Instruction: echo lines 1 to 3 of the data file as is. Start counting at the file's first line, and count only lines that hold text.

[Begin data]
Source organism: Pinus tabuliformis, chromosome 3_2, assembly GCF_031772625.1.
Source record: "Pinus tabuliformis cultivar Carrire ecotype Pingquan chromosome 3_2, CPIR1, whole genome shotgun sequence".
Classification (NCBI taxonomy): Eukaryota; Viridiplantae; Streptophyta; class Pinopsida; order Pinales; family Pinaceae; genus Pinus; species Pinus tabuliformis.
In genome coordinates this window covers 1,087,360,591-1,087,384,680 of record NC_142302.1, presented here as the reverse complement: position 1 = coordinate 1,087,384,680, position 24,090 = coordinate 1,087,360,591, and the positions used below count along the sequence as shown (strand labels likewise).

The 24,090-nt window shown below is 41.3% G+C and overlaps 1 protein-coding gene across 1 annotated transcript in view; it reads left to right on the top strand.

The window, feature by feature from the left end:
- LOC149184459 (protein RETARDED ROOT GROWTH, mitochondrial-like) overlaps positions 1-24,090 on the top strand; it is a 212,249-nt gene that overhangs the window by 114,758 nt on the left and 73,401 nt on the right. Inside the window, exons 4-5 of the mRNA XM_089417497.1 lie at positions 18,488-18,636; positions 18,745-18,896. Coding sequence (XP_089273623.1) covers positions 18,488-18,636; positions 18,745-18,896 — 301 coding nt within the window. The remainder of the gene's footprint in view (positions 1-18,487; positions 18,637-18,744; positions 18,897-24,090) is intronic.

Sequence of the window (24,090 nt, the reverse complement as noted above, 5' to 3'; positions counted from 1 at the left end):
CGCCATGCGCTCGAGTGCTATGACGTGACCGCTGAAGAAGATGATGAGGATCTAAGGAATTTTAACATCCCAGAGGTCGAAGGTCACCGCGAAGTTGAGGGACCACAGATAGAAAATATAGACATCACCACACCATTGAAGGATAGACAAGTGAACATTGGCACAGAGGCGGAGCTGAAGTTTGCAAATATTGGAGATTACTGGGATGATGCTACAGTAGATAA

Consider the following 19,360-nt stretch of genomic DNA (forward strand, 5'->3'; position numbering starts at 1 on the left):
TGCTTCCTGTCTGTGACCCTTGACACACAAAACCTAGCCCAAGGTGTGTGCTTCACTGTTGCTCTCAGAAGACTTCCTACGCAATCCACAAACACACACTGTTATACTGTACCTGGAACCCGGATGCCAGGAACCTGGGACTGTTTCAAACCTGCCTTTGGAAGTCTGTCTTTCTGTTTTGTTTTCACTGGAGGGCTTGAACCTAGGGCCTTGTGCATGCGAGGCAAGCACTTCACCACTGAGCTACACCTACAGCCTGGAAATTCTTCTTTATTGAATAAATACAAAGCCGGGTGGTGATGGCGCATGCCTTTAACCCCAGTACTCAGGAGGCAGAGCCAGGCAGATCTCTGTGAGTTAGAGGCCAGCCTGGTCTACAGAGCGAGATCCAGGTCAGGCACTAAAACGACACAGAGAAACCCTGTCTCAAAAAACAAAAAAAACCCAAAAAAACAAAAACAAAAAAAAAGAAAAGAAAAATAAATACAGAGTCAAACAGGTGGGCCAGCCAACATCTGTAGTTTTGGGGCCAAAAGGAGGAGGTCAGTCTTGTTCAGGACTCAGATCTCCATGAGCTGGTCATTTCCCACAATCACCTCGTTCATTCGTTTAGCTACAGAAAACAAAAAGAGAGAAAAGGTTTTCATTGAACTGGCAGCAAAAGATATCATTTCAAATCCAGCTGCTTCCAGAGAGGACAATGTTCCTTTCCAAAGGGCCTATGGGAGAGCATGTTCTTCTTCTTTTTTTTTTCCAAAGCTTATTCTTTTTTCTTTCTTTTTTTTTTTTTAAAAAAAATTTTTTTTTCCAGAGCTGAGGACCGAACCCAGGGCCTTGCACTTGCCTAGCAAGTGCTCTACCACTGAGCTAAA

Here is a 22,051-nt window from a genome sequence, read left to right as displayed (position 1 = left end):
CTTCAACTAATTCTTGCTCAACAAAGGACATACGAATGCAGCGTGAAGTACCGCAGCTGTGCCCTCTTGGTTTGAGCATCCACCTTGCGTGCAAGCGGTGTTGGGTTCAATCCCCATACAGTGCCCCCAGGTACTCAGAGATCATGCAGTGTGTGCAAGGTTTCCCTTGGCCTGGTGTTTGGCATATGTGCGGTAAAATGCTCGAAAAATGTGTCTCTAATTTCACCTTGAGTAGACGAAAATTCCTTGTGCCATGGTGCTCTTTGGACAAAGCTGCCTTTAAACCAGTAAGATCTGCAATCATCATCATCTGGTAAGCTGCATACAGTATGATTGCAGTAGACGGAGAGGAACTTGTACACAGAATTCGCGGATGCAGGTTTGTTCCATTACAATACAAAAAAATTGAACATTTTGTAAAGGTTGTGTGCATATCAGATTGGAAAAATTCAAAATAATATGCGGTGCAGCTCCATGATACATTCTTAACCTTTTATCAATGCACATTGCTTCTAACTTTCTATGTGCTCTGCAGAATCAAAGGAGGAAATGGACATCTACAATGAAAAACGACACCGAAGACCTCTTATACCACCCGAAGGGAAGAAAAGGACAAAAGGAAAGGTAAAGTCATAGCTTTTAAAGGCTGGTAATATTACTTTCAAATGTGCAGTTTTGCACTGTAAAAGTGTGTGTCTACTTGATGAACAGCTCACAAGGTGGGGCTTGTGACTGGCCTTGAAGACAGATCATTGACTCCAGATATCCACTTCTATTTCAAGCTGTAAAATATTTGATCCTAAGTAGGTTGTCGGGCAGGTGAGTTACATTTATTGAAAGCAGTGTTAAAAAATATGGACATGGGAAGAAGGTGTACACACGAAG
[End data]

Source organism: Pinus tabuliformis, chromosome 3_2, assembly GCF_031772625.1.
Source record: "Pinus tabuliformis cultivar Carrire ecotype Pingquan chromosome 3_2, CPIR1, whole genome shotgun sequence".
Classification (NCBI taxonomy): Eukaryota; Viridiplantae; Streptophyta; class Pinopsida; order Pinales; family Pinaceae; genus Pinus; species Pinus tabuliformis.